“Star Wars: Tales of the Jedi” Y “Obi-Wan Kenobi” (Disney+): a double dose of “Star Wars” nostalgia cleverly wraps the film trilogies, with Ewan McGregor slipping back into his role as senior Jedi Knight – again forced to face off against his former Padawan – and the animated anthology filling in key details about Ahsoka Tano. and Count Dooku. Together, these Disney+ series illustrate how producer Dave Filoni’s contributions to animation, now translated into live action, have enriched and fanned the flames of the “Star Wars” galaxy.


Jenna Ortega as the title character in the Netflix series “Wednesday.” Courtesy of Netflix

“Wednesday” (Netflix): Despite some complaints about turning this “Addams Family”-inspired series into a CW-style drama, Jenna Ortega’s performance in the title role was so likable that it overcame any objections. Along with the glorious look brought to the whole exercise by director Tim Burton, she’s a reason to dance, Merlina Addams style.

best limited series

“The Dropout” (Hulu): Hulu’s breakout year with limited series based on true events peaked with this deep dive into the rise and fall of Theranos founder, elizabeth holmeswith Amanda Seyfried giving the (relatively young) performance of a lifetime, from the wide-eyed looks to the way her voice rose and fell depending on the situation.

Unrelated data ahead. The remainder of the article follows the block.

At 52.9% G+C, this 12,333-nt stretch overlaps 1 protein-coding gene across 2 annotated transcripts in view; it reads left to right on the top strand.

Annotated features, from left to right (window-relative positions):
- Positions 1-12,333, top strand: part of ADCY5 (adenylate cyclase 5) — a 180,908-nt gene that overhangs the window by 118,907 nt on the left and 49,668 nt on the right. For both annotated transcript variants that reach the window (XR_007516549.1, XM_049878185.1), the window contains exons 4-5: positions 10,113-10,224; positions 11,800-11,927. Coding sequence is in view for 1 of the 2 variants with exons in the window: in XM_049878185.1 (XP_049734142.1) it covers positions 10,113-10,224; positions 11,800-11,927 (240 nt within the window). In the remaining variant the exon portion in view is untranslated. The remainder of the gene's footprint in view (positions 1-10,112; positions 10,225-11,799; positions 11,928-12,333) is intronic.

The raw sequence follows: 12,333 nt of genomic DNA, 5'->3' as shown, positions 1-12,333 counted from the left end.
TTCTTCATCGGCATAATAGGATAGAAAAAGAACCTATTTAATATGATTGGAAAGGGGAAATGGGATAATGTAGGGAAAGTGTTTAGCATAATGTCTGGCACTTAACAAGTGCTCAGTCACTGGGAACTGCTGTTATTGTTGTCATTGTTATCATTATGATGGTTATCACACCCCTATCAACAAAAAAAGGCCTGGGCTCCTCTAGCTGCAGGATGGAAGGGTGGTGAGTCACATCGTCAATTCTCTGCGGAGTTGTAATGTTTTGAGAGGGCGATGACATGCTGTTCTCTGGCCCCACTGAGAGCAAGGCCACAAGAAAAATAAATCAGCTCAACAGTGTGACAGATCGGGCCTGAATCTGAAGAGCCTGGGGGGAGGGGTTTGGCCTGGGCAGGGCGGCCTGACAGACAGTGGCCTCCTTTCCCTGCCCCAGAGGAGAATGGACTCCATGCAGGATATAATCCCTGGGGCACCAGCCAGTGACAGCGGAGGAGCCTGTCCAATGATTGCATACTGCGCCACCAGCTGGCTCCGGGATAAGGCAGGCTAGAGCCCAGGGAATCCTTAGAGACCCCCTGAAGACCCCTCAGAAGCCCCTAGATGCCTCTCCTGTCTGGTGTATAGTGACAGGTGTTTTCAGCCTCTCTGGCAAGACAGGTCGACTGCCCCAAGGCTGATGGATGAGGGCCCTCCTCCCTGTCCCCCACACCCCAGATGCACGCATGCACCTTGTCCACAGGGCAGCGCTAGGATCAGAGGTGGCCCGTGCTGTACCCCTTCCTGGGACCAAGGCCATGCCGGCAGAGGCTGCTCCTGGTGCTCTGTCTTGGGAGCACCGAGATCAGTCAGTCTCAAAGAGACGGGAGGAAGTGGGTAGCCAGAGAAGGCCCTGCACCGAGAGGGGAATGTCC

Steve Carell plays the kidnapped therapist in “The Patient.” Credit: Suzanne Tenner/Hulu

“The Patient” (FX): Steve Carell and Domhnall Gleeson pack a punch in this cat-and-mouse story between a kidnapped therapist and a serial killer seeking his help. Although the ending didn’t live up to the plot, it was one of those shows where you couldn’t wait to see what happened next.

“The Staircase” (HBO Max): Colin Firth and Toni Collette star in this gritty and thought-provoking dramatization of the story of a dead wife, Kathleen Peterson, and the trial of her husband, Michael, as told in a previous docuseries, deftly weaving the way media coverage and that earlier project influenced the story.

He takes it as a sign of just how loaded the limited series format was in 2022 that, by narrowing it down to five options, this was the last to make the cut.

series we own this city

Wunmi Mosaku (center) in the HBO limited series “We Own This City.” Credit: Paul Schiraldi/HBO

“We Own This City” (HBO): Though based on real-life corruption, abuses of power and politics in the Baltimore Police Department, producer David Simon’s crisp, understated series could easily pass for a sequel to his iconic drama “The Wire.”

new series 2022

Will Sharpe and Aubrey Plaza in the second season of “The White Lotus”, one of the best limited series of the year. Credit: Fabio Lovino/HBO

“The White Lotus” (HBO): Jennifer Coolidge’s presence in season two has blurred the show’s limited-series credentials a bit, but the continuity that really counts is what writer-director Mike White has pulled off again by turning this story of flawed tourists into one of the most absorbing and meme-worthy titles on television.